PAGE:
Video

Video Gay Evangelicals Argue That Bible Does Not Condemn Homosexuality

More than 30 U.S. states now recognize same-sex marriages, and an increasing number of mainline American churches are blessing them. But evangelical church members- which account for around 30 percent of the U.S. adult population - believe the Bible unequivocally condemns homosexuality. VOA's Jerome Socolovsky reports that gay, lesbian, bisexual and transgender evangelicals are coming out. Backed by a prominent evangelical scholar, they argue that the traditional reading of the bible is wrong.
Video

Video Ebola Economic Toll Stirs W. Africa Food Security Concerns

The World Bank said Wednesday that it expects the economic impact of the Ebola outbreak on the sub-Saharan economy to cost somewhere betweenf $3 billion to $4 billion - well below a previously-outlined worst-case scenario of $32 billion. Some economists, however, paint a gloomier picture - warning that the disruption to regional markets and trading is considerable. Henry Ridgwell reports from London.
Video

Video Mexico Protests Escalate Over Disappearances

Protests in Mexico over 43 students missing since September continue to escalate, reflecting growing anger among Mexicans about a political system they view as corrupt, and increasingly tainted by the drug trade. Mounting outrage over the disappearances is now focused on the government of President Enrique Pena Nieto, accused of not doing enough to end insecurity in the country. More from VOA's Victoria Macchi.
Video

Video US Senate Votes Down Controversial Oil Pipeline - For Now

The U.S. Senate has rejected construction of a controversial pipeline to transport Canadian oil to American refineries. The $5 billion project still could be approved next year, but it faces a possible veto by President Barack Obama. As VOA’s Michael Bowman reports, the pipeline has exposed deep divisions in Congress about America’s energy future.
Video

Video Can Minsk Cease-fire Agreement Hold?

Growing tensions between government troops and separatists in eastern Ukraine further threaten a cease-fire agreement reached two months ago in the Belarusian capital of Minsk. Critics of U.S. policy in Ukraine say it is time the Obama administration gives up on that much-violated cease-fire and moves toward a new deal with Russia. VOA's Scott Stearns has more.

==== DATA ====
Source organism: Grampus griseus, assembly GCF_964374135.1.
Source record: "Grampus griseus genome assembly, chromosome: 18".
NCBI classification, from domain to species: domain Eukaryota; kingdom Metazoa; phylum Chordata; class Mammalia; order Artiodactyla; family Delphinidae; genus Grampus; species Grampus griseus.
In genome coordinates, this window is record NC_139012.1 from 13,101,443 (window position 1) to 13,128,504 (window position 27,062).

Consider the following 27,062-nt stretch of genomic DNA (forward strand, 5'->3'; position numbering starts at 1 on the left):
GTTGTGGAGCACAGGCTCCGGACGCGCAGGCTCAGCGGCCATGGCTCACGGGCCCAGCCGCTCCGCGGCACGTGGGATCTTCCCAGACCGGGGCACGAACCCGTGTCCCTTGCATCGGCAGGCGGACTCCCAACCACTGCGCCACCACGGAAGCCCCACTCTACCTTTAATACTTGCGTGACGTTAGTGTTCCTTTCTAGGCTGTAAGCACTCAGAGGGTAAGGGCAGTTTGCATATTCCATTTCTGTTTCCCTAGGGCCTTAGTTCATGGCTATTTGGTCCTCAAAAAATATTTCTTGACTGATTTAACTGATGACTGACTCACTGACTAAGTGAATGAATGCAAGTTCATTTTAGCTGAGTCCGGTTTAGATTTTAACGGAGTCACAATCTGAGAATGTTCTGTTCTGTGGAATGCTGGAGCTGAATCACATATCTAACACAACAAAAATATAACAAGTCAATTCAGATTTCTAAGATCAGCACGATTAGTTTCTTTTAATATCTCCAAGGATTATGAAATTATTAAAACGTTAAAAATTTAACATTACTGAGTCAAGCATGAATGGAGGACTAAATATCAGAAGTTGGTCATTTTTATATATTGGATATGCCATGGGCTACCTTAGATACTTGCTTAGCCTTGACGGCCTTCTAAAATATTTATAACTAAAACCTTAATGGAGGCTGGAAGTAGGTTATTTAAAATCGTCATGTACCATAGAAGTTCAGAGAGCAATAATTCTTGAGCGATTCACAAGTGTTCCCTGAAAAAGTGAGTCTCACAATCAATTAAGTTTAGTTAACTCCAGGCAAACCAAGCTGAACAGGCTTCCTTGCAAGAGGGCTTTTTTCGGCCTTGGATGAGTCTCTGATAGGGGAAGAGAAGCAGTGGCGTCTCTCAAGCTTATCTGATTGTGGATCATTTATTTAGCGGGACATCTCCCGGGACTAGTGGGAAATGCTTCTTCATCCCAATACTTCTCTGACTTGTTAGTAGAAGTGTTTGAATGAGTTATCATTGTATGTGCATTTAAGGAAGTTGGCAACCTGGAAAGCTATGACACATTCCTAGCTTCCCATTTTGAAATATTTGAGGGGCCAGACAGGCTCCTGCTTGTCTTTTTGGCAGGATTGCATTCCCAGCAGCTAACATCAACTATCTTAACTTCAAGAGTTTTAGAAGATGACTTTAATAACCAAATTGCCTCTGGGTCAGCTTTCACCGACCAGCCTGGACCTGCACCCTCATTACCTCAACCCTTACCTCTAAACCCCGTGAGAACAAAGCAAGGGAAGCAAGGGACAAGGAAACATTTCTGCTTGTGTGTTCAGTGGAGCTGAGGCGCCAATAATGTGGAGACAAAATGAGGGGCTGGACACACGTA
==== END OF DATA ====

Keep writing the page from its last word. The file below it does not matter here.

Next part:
Video

Video Chaos, Abuse Defy Solution in Libya

The political and security crisis in Libya is deepening, with competing governments and, according to Amnesty International, widespread human rights violations committed with impunity. VOA’s Al Pessin reports from London.
Video

Video US Hosts Record 866,000 Foreign Students

Close to 900,000 international students are studying at American universities and colleges, more than ever before. About half of them come from Asia, mostly China. The United States hosts more foreign students than any other country in the world, and its foreign student population is steadily growing. Zlatica Hoke reports.
Video

Video Ferguson Church Grapples with Race Relations

Many white residents of Ferguson, Missouri, say they chose to live there because of the American Midwest community's diversity. So, they were shocked when a white police officer killed an unarmed black teenager in August – and shaken by the resulting protests and violence. Some local churches are leading conversations on how to go forward. VOA’s Ayesha Tanzeem reports.

All About America

AppleAndroid